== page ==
• ipsedixit

    It seems a little tacky to request any sort of gift, but especially cash.

    Either stick with “no gift” (less the qualification) or don’t put anything at all.

  • Crystal

    I agree with the first two posters. I think it’s tacky to specify what kind of gift you want to receive. That said, if it’s more convenient to put cash in a card (or, to take one step away, a gift certificate) I think that would be okay to do for any party you’re invited to. Many grocery stores and drugstores have a good assortment of gift cards for purchase now.

  • Jenni

    This didn’t start when I was a toddler, but when I was about 5 or 6 my dad and grandparents would give me money for birthdays. My dad and i had an agreement; I could either keep all the money, or I could invest however much I wanted into a savings account and he would match it 50 cents on the dollar. So if I put $20 into savings, he would chip in an additional $10.
    As I grew up, I started using this method more and more. It was a good lesson for me to weigh the benefits of saving my money or spending it immediately.
    I credit this as the reason I don’t have student loans.

  • Megs

    My toddler is turning 2 next month and has too many toys to count. She has 9 sets of aunts/uncles and 4 sets of Grandsparents so the gifts she could potentially get from this next birthday are too many to count. I was actually thinking of putting on the invite, “No Gifts, but if you woud like to get her something, please feel free to donate $10 towards her 529 college saving’s plan” and giving folks the link to that plan. Not sure how tacky that is, but at age two, she’s still too young to realize what birthdays are (including the gifts!) and that donated money will add up tremendously (tax-free!) over the next 16 years!

    • Mel

      I think putting money toward a college savings plan is a good idea. The tacky part is requesting a specific amount. Let the person donating decide how much they want to spend.

  • Eileen

    This sounds okay for family, but not for friends. Unless you’re good friends with the parents.

  • Kelly

    I think any gift request, other than to the response of “what do you want for your birthday?” is horribly rude.

    • YourTacky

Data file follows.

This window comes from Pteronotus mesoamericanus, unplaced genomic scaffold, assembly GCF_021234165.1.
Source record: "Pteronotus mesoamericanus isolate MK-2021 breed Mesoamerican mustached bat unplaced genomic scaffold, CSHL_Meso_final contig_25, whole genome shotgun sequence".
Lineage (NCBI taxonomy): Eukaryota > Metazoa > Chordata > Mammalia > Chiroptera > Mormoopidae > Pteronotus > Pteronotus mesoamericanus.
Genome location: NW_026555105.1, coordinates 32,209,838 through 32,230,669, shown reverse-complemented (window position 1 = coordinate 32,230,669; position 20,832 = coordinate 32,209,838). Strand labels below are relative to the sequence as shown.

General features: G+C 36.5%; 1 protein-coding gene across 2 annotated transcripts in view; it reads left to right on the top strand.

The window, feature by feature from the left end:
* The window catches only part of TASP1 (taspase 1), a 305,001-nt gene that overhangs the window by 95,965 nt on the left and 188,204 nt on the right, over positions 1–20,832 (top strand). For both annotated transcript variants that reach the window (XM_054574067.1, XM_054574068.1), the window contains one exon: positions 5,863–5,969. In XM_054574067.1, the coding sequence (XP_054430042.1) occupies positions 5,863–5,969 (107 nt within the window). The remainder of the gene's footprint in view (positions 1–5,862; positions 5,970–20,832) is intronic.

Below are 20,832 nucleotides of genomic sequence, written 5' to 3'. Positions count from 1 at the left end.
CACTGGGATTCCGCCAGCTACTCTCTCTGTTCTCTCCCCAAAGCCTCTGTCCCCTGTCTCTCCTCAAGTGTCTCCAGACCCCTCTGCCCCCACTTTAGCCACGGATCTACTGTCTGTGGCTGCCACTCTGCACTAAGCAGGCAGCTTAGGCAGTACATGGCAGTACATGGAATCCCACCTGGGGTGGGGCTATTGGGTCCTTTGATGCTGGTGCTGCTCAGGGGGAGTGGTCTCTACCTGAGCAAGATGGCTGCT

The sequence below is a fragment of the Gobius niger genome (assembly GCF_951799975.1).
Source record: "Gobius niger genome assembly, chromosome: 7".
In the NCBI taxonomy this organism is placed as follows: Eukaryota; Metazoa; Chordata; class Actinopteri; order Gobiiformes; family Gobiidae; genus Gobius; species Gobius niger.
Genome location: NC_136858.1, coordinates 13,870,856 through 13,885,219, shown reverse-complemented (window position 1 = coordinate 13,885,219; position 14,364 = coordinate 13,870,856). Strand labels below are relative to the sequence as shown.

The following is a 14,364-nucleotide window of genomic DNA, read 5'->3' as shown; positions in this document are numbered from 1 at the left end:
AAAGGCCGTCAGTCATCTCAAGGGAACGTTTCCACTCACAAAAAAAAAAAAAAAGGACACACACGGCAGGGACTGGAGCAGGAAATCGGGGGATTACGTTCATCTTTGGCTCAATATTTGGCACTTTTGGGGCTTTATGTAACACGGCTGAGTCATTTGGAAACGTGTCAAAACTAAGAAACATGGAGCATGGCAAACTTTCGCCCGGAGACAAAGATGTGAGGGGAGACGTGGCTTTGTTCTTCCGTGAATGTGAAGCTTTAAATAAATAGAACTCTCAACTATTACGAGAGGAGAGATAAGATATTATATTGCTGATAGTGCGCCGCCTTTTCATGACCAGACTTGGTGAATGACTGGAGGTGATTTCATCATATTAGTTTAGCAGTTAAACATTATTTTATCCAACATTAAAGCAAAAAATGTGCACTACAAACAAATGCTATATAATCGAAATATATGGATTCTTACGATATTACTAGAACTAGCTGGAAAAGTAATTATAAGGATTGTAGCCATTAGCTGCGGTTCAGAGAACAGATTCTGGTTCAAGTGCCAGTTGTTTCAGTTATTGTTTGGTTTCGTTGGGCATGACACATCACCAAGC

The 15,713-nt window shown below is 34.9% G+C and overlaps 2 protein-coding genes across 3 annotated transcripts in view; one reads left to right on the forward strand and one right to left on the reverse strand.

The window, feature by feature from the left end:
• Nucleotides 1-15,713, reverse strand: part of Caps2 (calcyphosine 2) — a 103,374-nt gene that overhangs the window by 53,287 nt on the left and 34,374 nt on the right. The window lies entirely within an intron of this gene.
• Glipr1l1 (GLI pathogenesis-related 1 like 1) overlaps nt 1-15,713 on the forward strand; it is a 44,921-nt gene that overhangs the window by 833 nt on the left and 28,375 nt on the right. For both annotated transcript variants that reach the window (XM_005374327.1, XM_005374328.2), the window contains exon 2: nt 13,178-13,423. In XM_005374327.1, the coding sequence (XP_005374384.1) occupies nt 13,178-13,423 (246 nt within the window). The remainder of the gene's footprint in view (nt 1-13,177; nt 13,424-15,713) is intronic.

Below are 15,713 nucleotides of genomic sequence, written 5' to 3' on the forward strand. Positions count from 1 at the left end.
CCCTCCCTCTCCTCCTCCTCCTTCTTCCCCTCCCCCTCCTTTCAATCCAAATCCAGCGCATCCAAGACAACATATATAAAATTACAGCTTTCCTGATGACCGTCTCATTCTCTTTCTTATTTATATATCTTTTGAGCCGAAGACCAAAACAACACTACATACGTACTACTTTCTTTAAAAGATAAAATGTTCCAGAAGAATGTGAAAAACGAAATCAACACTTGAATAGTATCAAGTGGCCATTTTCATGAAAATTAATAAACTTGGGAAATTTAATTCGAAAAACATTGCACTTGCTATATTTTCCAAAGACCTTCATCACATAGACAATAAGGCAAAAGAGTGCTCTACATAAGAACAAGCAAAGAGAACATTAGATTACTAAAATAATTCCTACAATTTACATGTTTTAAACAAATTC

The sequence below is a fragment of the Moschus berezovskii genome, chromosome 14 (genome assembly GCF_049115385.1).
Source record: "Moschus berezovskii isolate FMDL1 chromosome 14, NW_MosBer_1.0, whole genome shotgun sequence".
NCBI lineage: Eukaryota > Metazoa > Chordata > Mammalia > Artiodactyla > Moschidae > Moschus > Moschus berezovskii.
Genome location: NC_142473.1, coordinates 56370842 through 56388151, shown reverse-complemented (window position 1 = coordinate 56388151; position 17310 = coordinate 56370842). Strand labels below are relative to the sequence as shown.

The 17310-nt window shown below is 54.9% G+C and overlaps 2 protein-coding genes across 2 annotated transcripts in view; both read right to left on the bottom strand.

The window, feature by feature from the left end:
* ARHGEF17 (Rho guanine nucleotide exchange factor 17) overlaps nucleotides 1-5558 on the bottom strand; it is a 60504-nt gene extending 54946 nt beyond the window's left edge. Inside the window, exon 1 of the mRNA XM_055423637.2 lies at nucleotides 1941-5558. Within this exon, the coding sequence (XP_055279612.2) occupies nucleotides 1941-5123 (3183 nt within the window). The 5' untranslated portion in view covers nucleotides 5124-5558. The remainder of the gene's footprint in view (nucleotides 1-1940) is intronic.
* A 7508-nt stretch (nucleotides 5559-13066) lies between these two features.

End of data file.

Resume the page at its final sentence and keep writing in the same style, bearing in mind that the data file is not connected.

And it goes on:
PLEASE read the article again. There was no ‘Gift Request’. In fact, the parent said Gifts weren’t required!

      You know whats rude… Posting a comment on an article without actually reading it. My suggestion: Go back to school and learn how to read. It will save everyone a lot of time, and it will save you from more embarrassment.

    • specialK

      You know what else is rude? Telling people to learn how to read when they have an opinion different from yours. Also, using the wrong “your” in your user name – you wanted you’re as in you are.

  • Carolyn

    There is actually a service started by two moms who were sick of the waste involved with birthday presents ….It’s called Echoage. Each guest is invited to make a contribution to the party – half going towards one of their partner charities, the other half going towards one meaningful gift. It’s brilliant – no need to drive around, shop for and wrap a gift. Simply make an online donation and it’s done. And the birthday child’s parents get a tax receipt for the charitable donation too. My children have had echoage parties for years. It’s fantastic.

  • Robbie

    I personally like the idea of money for toddlers and small children, especially if they put a portion or it to charity. There is also a happy side effect of giving money and not toys- I have distinct memories of recieving toys as a little kid and my friends or sister trying to play with them first, and the tantrum quickly follows. My parents got better at opening gifts after everyone left, and we learned proper birthday manners, but anything that helps avoid the drama of “But it’s MY present!” is a good thing :)